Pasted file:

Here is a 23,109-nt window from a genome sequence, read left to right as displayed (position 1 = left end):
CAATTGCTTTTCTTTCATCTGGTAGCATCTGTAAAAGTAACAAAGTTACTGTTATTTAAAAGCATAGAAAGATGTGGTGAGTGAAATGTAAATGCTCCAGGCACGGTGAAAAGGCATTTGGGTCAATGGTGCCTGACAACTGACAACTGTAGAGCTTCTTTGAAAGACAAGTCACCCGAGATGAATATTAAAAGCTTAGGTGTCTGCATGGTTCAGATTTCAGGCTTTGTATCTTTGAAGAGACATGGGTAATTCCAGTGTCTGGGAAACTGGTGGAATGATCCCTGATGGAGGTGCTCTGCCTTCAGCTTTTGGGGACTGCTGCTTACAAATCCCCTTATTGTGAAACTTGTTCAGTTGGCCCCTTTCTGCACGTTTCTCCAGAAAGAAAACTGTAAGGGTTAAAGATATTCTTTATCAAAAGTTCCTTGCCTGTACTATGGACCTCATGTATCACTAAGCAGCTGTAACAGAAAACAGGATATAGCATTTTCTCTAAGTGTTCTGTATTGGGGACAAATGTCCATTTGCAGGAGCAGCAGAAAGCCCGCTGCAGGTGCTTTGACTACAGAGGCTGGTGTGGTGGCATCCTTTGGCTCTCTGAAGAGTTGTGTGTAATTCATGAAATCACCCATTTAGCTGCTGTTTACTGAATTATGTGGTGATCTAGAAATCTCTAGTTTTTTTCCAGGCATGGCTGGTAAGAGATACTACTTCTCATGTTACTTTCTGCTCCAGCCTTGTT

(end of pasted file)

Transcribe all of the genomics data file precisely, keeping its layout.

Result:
Here is a 23,109-nt window from a genome sequence, read left to right as displayed (position 1 = left end):
CAATTGCTTTTCTTTCATCTGGTAGCATCTGTAAAAGTAACAAAGTTACTGTTATTTAAAAGCATAGAAAGATGTGGTGAGTGAAATGTAAATGCTCCAGGCACGGTGAAAAGGCATTTGGGTCAATGGTGCCTGACAACTGACAACTGTAGAGCTTCTTTGAAAGACAAGTCACCCGAGATGAATATTAAAAGCTTAGGTGTCTGCATGGTTCAGATTTCAGGCTTTGTATCTTTGAAGAGACATGGGTAATTCCAGTGTCTGGGAAACTGGTGGAATGATCCCTGATGGAGGTGCTCTGCCTTCAGCTTTTGGGGACTGCTGCTTACAAATCCCCTTATTGTGAAACTTGTTCAGTTGGCCCCTTTCTGCACGTTTCTCCAGAAAGAAAACTGTAAGGGTTAAAGATATTCTTTATCAAAAGTTCCTTGCCTGTACTATGGACCTCATGTATCACTAAGCAGCTGTAACAGAAAACAGGATATAGCATTTTCTCTAAGTGTTCTGTATTGGGGACAAATGTCCATTTGCAGGAGCAGCAGAAAGCCCGCTGCAGGTGCTTTGACTACAGAGGCTGGTGTGGTGGCATCCTTTGGCTCTCTGAAGAGTTGTGTGTAATTCATGAAATCACCCATTTAGCTGCTGTTTACTGAATTATGTGGTGATCTAGAAATCTCTAGTTTTTTTCCAGGCATGGCTGGTAAGAGATACTACTTCTCATGTTACTTTCTGCTCCAGCCTTGTT